New traffic signals were recently installed on Highway 238 and North Ross Lane. Going west on 238, the intersection has three lanes and four lights. I have noticed on more than one occasion where a motorist in the middle lane expected that lane to continue straight ahead because the two right-hand lights were both green. Motorists then discovered they were in the left-turn only lane. So why the extra light?
— Tim A., Jacksonville
A good question, Tim. Maybe they were just getting in the Christmas spirit and wanted to put up more red, green and yellow lights?
But, probably not, so we checked in with Cory Crebbin, Medford's public works director. Like most cities, Medford adheres to the Manual on Uniform Traffic Control Devices. This wonderful sounding manual is followed by traffic engineers around the country. Crebbin said it helps provide motorists with the same traffic experience in Medford as they would get in San Diego, Calif.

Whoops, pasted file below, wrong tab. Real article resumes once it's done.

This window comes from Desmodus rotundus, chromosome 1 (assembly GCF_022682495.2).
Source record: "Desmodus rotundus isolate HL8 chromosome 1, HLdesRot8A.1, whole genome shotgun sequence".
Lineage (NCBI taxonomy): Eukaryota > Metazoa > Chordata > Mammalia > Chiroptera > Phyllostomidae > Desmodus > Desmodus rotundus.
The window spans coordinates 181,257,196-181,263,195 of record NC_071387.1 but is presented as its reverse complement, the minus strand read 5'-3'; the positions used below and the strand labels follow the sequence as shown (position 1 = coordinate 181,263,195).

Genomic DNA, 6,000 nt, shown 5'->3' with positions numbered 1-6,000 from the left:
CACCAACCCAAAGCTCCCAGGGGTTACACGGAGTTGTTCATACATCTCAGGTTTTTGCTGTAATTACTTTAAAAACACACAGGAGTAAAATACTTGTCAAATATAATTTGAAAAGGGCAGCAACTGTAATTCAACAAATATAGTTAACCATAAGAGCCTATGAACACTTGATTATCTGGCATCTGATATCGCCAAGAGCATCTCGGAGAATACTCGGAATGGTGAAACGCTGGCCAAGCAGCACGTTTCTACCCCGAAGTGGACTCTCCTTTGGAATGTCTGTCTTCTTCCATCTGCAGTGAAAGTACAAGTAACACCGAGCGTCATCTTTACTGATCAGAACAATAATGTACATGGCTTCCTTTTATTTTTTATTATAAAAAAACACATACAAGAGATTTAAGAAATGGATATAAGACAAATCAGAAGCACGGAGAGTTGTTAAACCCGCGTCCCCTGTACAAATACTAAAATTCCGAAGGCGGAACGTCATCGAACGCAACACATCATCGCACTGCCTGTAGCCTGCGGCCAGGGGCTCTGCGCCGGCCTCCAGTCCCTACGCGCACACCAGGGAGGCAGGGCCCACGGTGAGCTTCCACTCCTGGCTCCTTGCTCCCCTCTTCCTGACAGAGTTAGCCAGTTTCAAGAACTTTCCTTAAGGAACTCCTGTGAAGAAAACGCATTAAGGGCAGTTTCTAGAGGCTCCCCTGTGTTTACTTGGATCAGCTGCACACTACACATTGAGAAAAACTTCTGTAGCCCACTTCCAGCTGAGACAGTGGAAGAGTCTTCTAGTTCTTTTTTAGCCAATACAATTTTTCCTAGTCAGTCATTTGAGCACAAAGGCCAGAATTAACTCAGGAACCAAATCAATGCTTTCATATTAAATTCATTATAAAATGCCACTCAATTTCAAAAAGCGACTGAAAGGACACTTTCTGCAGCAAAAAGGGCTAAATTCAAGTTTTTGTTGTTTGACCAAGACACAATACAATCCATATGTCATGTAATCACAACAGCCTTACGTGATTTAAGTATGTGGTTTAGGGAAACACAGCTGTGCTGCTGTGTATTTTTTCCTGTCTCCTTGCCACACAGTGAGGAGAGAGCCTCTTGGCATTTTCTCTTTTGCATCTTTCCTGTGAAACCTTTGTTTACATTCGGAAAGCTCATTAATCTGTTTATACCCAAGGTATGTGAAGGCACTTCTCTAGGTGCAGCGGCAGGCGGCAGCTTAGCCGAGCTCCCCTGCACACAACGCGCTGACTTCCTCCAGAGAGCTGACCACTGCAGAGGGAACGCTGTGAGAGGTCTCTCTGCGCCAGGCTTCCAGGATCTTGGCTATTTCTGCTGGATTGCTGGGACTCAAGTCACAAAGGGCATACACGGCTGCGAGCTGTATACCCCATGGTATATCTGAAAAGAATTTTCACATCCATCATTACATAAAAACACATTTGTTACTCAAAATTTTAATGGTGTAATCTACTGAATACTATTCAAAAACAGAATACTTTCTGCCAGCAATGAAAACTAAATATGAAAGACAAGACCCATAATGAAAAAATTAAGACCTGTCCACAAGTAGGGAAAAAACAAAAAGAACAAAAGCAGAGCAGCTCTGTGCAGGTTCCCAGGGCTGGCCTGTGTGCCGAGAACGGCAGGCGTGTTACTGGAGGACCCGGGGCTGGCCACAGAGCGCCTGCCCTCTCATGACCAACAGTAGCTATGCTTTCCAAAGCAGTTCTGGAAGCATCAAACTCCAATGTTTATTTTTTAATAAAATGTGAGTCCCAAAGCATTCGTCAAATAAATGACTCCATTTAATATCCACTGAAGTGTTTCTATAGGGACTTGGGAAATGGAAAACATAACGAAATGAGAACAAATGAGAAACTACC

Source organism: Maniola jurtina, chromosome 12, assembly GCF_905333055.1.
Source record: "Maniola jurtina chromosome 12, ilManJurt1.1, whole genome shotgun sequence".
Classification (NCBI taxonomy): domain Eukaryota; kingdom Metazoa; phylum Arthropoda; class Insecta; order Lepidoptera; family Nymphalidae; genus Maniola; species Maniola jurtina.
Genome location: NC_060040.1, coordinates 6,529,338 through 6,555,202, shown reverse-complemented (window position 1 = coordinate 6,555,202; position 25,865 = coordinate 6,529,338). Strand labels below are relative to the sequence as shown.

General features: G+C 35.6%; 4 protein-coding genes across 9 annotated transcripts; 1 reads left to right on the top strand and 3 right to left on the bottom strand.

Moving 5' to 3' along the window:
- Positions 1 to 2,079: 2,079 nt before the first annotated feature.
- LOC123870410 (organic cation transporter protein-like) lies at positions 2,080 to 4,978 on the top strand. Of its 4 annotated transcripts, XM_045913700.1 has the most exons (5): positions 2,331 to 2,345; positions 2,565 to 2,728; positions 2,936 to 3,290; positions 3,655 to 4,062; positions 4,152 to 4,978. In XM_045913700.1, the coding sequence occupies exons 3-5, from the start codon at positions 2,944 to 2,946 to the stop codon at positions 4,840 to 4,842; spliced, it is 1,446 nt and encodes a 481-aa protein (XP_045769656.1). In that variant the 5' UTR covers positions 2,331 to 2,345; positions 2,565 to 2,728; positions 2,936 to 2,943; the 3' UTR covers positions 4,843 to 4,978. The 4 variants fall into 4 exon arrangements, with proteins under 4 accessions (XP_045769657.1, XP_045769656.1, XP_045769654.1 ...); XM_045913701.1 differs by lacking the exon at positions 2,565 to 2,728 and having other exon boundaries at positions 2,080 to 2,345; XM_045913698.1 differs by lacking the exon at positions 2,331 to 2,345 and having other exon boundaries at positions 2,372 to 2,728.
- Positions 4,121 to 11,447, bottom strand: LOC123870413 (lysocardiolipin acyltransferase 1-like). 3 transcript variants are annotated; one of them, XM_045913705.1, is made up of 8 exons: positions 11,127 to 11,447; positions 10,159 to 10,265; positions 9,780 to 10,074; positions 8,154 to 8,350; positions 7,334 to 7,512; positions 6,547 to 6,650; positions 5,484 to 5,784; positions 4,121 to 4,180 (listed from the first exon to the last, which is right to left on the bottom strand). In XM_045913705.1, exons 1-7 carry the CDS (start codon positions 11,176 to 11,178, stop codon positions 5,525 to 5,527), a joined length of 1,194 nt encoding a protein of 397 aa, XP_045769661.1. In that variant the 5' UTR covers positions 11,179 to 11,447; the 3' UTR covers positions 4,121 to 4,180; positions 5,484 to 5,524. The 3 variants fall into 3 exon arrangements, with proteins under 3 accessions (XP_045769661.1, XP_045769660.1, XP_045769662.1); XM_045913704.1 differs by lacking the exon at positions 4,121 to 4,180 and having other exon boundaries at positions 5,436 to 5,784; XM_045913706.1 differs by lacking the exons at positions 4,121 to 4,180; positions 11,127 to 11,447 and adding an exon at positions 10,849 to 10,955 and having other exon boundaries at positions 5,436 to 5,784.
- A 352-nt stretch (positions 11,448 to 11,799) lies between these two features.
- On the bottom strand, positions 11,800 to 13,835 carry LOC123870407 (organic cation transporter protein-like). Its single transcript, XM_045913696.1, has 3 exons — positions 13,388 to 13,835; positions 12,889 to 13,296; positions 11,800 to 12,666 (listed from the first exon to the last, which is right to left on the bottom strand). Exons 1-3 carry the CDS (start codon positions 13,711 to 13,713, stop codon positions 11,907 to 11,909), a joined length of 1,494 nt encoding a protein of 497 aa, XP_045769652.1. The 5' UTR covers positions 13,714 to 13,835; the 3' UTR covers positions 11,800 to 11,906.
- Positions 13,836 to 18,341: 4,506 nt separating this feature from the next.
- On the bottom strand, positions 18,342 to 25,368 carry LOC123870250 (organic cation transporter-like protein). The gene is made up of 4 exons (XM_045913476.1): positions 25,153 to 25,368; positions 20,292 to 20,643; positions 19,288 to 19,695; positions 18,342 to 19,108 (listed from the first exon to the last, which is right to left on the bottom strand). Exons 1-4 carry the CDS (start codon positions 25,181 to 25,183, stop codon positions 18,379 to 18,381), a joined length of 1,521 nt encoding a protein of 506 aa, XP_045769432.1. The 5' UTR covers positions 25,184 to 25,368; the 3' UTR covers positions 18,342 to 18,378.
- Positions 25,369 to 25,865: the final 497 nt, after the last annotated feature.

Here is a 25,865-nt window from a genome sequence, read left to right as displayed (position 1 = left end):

One of the goals is to provide a redundant signal for the majority of the traffic, which in this case continues west on Highway 238. As a result, you see two traffic signals for the one lane of traffic.
"In my own personal opinion, the wider the street the more confusion it creates," Crebbin acknowledged.
At the intersection you are talking about, Tim, there are two lights for motorists heading west and one light for each of the two left-turn lanes.
We decided to dig even deeper on this one, Tim, so we checked in with Gary Leaming, spokesman for the Oregon Department of Transportation.
Leaming said the signal at North Ross Lane was part of an agreement with the developers of the Northgate Centre. As part of the development, the developers agreed to foot the bill for traffic lights at North Ross Lane and other nearby intersections.
Leaming said having two signals helps in case one fails.
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